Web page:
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Hospital care helps patients recover from serious illness and injury but, all too often, patients can also be harmed by it.

In 2010, our office, the Office of Inspector General for the U.S. Department of Health and Human Services (HHS-OIG), reported that 27% of Medicare beneficiaries experienced harm during hospital stays. These harms were uncovered through an extensive medical record review by nurses and physicians trained in patient safety. They included temporary events such as low blood pressure that can cause falls and other problems, as well as serious events such as strokes and sepsis, which prolong hospital stays, cause permanent injuries, and, in some cases, contribute to death.

Almost half of the harm events identified could have been prevented by better care.


That study further galvanized the patient safety movement, which began a decade earlier when the Institute of Medicine’s report, “To Err is Human: Building a Safer Health System,” sent shock waves through the health care community. In the years since, providers, payers, patient advocates, and government have devoted unprecedented attention to making hospitals and health care safer. Yet a new study recently released by our office shows that rates of patient harm remain disturbingly high.

Based on hospital stays exactly 10 years later and using the same methodology as the 2010 report, our new study found that 25% of Medicare beneficiaries experienced harm during inpatient hospital stays, again almost half of which could have been prevented by better care.


This lack of substantial improvement is particularly disappointing, given the last decade’s technological revolution in health care, with advances in electronic health records and other innovations that offer such promise to improve patient care.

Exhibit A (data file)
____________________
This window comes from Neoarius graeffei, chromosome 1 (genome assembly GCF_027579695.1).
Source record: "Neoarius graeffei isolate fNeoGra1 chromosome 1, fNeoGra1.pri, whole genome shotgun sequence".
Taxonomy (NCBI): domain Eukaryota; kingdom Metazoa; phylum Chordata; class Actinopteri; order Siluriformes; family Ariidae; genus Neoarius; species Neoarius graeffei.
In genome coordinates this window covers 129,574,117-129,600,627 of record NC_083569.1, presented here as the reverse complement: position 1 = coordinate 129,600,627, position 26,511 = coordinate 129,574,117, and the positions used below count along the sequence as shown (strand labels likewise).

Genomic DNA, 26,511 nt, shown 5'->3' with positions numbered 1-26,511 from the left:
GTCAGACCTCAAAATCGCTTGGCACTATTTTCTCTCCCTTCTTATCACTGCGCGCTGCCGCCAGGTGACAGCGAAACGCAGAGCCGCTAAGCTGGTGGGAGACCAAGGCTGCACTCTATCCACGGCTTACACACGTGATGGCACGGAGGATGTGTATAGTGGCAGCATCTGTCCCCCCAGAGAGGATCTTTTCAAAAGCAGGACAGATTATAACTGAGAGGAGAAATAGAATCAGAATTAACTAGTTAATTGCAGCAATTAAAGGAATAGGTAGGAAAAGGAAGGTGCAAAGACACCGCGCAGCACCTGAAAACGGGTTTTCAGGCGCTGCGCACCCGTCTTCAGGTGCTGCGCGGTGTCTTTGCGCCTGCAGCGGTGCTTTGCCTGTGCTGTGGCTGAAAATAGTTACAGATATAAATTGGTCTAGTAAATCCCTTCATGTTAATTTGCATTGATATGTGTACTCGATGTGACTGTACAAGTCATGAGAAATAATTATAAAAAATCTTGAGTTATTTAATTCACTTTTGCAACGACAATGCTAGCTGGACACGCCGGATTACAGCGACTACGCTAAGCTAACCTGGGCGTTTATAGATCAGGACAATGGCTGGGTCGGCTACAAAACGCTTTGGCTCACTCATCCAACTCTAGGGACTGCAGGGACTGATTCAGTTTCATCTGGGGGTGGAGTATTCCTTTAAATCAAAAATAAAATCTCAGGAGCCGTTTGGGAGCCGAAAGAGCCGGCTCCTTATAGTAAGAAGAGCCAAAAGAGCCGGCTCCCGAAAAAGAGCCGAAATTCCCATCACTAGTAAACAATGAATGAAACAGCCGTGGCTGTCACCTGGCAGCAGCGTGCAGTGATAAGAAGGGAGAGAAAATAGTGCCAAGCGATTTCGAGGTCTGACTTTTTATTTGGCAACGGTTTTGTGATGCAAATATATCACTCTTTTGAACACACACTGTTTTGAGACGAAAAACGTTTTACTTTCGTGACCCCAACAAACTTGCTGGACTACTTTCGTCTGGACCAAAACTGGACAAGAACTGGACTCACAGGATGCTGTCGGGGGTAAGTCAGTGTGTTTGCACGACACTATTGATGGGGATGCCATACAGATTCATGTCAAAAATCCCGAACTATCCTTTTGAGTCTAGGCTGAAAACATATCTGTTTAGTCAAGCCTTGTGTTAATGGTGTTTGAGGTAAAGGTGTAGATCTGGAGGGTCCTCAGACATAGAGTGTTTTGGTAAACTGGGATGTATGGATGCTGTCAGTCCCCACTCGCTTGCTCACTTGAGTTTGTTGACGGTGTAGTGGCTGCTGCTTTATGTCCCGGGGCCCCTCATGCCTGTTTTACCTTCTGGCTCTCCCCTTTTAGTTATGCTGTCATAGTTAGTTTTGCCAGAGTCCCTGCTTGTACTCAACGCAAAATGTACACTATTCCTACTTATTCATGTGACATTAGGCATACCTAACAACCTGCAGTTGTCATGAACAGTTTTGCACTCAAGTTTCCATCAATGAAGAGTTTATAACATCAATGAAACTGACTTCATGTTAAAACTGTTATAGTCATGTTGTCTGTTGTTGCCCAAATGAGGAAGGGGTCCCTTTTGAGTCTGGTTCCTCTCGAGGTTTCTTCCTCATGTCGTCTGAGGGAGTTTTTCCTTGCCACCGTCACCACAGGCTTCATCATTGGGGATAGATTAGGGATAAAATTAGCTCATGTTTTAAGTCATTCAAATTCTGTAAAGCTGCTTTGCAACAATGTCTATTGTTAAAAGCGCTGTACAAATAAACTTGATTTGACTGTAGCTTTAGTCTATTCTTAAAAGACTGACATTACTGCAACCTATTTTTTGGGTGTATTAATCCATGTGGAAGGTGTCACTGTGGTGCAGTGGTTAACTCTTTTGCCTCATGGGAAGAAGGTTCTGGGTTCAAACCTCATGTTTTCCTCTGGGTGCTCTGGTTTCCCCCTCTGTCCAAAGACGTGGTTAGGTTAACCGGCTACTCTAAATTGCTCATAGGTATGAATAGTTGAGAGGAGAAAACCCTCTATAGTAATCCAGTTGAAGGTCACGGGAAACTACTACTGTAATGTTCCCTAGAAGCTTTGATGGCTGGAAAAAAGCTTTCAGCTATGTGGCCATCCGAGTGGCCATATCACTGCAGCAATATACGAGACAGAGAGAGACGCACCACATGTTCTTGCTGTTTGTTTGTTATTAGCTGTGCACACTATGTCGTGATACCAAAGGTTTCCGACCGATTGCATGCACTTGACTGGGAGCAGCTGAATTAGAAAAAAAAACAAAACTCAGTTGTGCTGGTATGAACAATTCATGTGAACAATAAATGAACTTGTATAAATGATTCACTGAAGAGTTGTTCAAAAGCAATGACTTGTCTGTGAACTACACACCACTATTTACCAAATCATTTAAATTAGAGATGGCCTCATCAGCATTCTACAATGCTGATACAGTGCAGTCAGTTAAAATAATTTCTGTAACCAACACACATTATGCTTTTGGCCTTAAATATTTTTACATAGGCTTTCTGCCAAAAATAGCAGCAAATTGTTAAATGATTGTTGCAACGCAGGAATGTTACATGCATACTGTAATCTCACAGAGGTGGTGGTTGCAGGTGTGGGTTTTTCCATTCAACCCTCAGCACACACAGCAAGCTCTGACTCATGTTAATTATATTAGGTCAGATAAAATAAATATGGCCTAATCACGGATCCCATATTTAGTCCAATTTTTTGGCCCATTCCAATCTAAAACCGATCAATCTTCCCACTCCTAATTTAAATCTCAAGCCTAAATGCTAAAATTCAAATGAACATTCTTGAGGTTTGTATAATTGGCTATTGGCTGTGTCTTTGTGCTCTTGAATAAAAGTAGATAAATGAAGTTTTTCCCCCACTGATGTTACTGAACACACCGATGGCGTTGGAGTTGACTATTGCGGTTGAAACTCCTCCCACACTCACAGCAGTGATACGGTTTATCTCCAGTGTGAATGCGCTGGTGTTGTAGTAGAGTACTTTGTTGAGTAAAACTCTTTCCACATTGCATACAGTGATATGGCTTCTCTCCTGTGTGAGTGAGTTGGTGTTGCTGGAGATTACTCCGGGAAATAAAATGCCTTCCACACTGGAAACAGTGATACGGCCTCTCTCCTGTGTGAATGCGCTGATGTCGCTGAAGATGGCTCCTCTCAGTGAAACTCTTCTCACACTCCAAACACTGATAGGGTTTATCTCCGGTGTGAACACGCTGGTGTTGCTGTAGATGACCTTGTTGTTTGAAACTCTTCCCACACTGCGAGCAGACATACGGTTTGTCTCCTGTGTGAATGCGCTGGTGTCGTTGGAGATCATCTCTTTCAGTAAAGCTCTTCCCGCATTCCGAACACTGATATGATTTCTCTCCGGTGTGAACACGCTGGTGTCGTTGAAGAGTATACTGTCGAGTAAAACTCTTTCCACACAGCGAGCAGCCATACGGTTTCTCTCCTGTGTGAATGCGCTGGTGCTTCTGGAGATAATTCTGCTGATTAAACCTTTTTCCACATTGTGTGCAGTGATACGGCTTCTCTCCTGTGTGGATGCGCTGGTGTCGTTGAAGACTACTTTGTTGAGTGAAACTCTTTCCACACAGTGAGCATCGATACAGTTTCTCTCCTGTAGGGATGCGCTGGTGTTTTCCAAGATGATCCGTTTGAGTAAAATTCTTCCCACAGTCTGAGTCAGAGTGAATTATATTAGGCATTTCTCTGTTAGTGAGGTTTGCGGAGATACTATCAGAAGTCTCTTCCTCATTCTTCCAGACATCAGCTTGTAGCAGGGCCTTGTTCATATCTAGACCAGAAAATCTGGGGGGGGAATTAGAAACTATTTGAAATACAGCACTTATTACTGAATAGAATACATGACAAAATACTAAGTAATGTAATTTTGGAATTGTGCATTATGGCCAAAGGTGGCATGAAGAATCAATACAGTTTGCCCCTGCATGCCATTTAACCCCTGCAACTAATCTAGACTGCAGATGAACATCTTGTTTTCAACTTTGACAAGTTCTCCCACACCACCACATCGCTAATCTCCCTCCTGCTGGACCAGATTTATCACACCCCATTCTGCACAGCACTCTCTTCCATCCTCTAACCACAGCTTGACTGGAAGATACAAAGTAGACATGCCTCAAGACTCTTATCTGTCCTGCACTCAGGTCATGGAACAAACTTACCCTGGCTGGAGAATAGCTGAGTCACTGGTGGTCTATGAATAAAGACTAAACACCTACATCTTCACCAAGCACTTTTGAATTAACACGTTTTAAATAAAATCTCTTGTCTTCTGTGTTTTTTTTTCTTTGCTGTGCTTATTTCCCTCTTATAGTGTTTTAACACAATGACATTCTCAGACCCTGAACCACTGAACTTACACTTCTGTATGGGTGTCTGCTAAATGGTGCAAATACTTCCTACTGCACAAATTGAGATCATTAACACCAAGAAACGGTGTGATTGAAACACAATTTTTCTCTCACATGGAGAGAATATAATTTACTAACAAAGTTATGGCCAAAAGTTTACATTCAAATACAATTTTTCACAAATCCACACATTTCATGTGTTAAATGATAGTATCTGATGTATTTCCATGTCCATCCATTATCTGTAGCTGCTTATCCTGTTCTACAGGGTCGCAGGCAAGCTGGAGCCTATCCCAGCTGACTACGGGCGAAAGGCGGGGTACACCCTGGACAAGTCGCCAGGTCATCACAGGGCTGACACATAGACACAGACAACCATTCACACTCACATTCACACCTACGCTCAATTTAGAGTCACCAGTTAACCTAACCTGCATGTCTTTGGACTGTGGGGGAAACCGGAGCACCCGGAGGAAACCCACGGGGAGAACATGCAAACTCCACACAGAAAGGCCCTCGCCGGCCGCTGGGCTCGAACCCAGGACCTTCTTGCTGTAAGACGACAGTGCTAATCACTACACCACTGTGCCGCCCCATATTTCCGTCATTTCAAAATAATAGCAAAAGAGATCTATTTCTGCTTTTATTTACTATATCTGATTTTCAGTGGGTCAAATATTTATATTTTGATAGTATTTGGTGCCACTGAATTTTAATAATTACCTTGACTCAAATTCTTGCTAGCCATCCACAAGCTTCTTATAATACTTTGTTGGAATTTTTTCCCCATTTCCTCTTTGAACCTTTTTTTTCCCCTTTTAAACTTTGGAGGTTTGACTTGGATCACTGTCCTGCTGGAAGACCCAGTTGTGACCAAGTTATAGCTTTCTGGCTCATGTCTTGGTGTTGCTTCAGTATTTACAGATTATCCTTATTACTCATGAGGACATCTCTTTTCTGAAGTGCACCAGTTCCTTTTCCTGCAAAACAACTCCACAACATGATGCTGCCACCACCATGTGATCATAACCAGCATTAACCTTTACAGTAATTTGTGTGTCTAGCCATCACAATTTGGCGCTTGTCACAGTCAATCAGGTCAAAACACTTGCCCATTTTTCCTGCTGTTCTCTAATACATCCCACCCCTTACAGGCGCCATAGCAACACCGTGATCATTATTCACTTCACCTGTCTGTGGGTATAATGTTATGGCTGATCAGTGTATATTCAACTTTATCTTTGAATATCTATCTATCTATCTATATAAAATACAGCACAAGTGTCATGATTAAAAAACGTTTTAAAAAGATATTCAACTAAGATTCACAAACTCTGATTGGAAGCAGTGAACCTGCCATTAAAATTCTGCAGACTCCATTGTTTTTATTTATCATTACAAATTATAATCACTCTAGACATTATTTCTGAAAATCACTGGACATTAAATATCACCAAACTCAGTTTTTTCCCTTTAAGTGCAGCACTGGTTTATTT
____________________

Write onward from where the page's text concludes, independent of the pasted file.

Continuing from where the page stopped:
The greatest concern is the human toll caused by these events, resulting in the need for more care and sometimes life-sustaining interventions and long-term disability. But they also exact economic burdens on federal health care programs such as Medicare, the people who experience the harms, and the loved ones who care for them. These harms cost the Medicare program $520 million in extra spending on hospital care alone — in just one month.

The Covid-19 pandemic highlighted how much health care workers sacrifice to serve patients and their professional dedication to patient care. Yet the care they provide can also pose risks to patients, and federal policies to prevent harm do not address a broad range of common harm events. For example, our study found harm from surgical site infections, but the specific types of infections were not captured by payment incentive policies.

What patient harm occurs in hospitals and why?

Patient harm reflects a longstanding national crisis. Each individual story represents a hardship for the family involved, and sometimes a tragedy. Here are four examples: